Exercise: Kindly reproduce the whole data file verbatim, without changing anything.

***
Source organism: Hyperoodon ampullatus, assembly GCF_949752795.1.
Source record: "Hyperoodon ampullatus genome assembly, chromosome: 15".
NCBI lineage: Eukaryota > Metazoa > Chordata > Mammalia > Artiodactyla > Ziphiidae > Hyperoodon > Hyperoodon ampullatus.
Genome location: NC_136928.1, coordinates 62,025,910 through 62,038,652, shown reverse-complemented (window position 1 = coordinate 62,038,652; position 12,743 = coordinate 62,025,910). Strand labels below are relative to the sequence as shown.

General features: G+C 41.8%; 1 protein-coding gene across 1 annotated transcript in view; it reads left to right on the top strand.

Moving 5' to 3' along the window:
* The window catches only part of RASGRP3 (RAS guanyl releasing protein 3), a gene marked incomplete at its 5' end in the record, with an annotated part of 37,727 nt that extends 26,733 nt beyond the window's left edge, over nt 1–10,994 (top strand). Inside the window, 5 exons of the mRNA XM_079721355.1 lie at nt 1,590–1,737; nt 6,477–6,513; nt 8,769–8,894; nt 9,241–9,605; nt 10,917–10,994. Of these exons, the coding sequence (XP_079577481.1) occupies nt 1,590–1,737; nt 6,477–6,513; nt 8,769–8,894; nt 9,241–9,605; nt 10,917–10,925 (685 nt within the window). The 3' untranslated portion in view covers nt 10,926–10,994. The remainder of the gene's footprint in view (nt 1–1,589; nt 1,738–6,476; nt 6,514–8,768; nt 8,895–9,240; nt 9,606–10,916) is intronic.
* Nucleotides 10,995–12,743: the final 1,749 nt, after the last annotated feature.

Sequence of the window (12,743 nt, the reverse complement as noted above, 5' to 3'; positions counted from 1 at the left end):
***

Source organism: Hyperoodon ampullatus, assembly GCF_949752795.1.
Source record: "Hyperoodon ampullatus genome assembly, chromosome: 15".
NCBI lineage: Eukaryota > Metazoa > Chordata > Mammalia > Artiodactyla > Ziphiidae > Hyperoodon > Hyperoodon ampullatus.
Genome location: NC_136928.1, coordinates 62,025,910 through 62,038,652, shown reverse-complemented (window position 1 = coordinate 62,038,652; position 12,743 = coordinate 62,025,910). Strand labels below are relative to the sequence as shown.

General features: G+C 41.8%; 1 protein-coding gene across 1 annotated transcript in view; it reads left to right on the top strand.

Moving 5' to 3' along the window:
* The window catches only part of RASGRP3 (RAS guanyl releasing protein 3), a gene marked incomplete at its 5' end in the record, with an annotated part of 37,727 nt that extends 26,733 nt beyond the window's left edge, over nt 1–10,994 (top strand). Inside the window, 5 exons of the mRNA XM_079721355.1 lie at nt 1,590–1,737; nt 6,477–6,513; nt 8,769–8,894; nt 9,241–9,605; nt 10,917–10,994. Of these exons, the coding sequence (XP_079577481.1) occupies nt 1,590–1,737; nt 6,477–6,513; nt 8,769–8,894; nt 9,241–9,605; nt 10,917–10,925 (685 nt within the window). The 3' untranslated portion in view covers nt 10,926–10,994. The remainder of the gene's footprint in view (nt 1–1,589; nt 1,738–6,476; nt 6,514–8,768; nt 8,895–9,240; nt 9,606–10,916) is intronic.
* Nucleotides 10,995–12,743: the final 1,749 nt, after the last annotated feature.

Sequence of the window (12,743 nt, the reverse complement as noted above, 5' to 3'; positions counted from 1 at the left end):